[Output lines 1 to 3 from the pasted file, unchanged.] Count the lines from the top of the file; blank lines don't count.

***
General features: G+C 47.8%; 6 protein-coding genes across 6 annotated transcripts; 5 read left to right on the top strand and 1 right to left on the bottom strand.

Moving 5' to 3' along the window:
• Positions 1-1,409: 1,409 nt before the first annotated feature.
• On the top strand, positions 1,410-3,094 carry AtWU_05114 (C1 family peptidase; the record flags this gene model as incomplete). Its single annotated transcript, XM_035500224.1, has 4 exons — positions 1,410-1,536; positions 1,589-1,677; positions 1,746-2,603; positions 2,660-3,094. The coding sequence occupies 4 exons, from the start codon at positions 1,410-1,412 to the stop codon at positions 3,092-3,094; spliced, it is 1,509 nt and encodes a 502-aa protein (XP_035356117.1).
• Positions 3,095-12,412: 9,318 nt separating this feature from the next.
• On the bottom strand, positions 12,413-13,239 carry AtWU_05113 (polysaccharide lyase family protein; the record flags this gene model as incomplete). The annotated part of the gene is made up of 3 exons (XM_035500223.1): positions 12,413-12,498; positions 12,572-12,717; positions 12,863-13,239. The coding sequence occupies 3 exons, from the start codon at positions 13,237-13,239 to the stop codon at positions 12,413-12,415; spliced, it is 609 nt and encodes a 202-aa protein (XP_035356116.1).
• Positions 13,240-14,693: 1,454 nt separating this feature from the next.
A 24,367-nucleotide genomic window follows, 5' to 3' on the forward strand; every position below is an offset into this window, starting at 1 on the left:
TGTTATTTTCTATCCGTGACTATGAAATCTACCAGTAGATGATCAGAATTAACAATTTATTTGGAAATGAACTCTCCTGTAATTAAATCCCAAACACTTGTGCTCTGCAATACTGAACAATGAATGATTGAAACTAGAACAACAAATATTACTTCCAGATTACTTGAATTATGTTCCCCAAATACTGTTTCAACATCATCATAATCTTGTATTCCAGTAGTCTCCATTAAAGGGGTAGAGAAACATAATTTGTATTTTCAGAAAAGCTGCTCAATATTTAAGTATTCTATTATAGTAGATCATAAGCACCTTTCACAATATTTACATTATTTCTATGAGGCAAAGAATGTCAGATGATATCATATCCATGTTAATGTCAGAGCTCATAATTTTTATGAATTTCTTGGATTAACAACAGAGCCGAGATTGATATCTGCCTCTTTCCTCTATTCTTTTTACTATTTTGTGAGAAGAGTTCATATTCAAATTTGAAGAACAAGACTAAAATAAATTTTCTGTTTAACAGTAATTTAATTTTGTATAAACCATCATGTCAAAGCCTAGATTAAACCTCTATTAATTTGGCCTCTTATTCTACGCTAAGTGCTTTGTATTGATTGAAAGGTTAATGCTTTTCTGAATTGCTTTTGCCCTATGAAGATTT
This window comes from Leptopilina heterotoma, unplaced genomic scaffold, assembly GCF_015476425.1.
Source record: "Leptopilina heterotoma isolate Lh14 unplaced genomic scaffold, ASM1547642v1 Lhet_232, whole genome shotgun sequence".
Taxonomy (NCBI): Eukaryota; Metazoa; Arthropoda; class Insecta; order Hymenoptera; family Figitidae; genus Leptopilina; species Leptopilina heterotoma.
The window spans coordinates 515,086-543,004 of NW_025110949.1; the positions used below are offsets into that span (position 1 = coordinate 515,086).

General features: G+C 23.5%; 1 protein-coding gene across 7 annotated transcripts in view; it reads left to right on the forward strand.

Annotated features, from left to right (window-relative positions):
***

General features: G+C 47.8%; 6 protein-coding genes across 6 annotated transcripts; 5 read left to right on the top strand and 1 right to left on the bottom strand.

Moving 5' to 3' along the window:
• Positions 1-1,409: 1,409 nt before the first annotated feature.